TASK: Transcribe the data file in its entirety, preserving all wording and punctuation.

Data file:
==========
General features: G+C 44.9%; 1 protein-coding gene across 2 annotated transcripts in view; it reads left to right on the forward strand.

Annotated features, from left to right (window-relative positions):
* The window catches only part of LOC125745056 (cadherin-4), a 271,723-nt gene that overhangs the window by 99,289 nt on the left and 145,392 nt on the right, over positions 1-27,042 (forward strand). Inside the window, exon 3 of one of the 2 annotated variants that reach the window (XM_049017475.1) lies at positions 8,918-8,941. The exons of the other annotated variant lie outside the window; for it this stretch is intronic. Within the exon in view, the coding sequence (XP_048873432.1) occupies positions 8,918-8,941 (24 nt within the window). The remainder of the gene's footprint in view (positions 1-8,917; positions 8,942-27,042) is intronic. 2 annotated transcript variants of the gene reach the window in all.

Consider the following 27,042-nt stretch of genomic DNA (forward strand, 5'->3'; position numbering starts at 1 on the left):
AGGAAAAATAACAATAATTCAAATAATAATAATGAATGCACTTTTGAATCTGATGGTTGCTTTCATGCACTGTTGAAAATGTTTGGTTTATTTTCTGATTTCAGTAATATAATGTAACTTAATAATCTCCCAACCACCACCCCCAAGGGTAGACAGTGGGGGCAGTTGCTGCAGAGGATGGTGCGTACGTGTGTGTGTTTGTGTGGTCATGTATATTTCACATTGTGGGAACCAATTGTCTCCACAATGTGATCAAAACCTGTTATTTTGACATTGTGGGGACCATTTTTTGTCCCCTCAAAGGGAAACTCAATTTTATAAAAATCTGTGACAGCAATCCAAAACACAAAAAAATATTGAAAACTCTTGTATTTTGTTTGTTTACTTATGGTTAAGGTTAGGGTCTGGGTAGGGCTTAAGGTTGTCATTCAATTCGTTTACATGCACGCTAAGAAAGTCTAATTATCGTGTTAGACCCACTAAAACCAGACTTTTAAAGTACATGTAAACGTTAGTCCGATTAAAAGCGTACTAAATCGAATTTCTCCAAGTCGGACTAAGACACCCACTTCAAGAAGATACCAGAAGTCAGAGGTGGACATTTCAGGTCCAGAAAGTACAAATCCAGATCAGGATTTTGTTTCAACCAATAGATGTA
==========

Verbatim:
General features: G+C 44.9%; 1 protein-coding gene across 2 annotated transcripts in view; it reads left to right on the forward strand.

Annotated features, from left to right (window-relative positions):
* The window catches only part of LOC125745056 (cadherin-4), a 271,723-nt gene that overhangs the window by 99,289 nt on the left and 145,392 nt on the right, over positions 1-27,042 (forward strand). Inside the window, exon 3 of one of the 2 annotated variants that reach the window (XM_049017475.1) lies at positions 8,918-8,941. The exons of the other annotated variant lie outside the window; for it this stretch is intronic. Within the exon in view, the coding sequence (XP_048873432.1) occupies positions 8,918-8,941 (24 nt within the window). The remainder of the gene's footprint in view (positions 1-8,917; positions 8,942-27,042) is intronic. 2 annotated transcript variants of the gene reach the window in all.

Consider the following 27,042-nt stretch of genomic DNA (forward strand, 5'->3'; position numbering starts at 1 on the left):
AGGAAAAATAACAATAATTCAAATAATAATAATGAATGCACTTTTGAATCTGATGGTTGCTTTCATGCACTGTTGAAAATGTTTGGTTTATTTTCTGATTTCAGTAATATAATGTAACTTAATAATCTCCCAACCACCACCCCCAAGGGTAGACAGTGGGGGCAGTTGCTGCAGAGGATGGTGCGTACGTGTGTGTGTTTGTGTGGTCATGTATATTTCACATTGTGGGAACCAATTGTCTCCACAATGTGATCAAAACCTGTTATTTTGACATTGTGGGGACCATTTTTTGTCCCCTCAAAGGGAAACTCAATTTTATAAAAATCTGTGACAGCAATCCAAAACACAAAAAAATATTGAAAACTCTTGTATTTTGTTTGTTTACTTATGGTTAAGGTTAGGGTCTGGGTAGGGCTTAAGGTTGTCATTCAATTCGTTTACATGCACGCTAAGAAAGTCTAATTATCGTGTTAGACCCACTAAAACCAGACTTTTAAAGTACATGTAAACGTTAGTCCGATTAAAAGCGTACTAAATCGAATTTCTCCAAGTCGGACTAAGACACCCACTTCAAGAAGATACCAGAAGTCAGAGGTGGACATTTCAGGTCCAGAAAGTACAAATCCAGATCAGGATTTTGTTTCAACCAATAGATGTA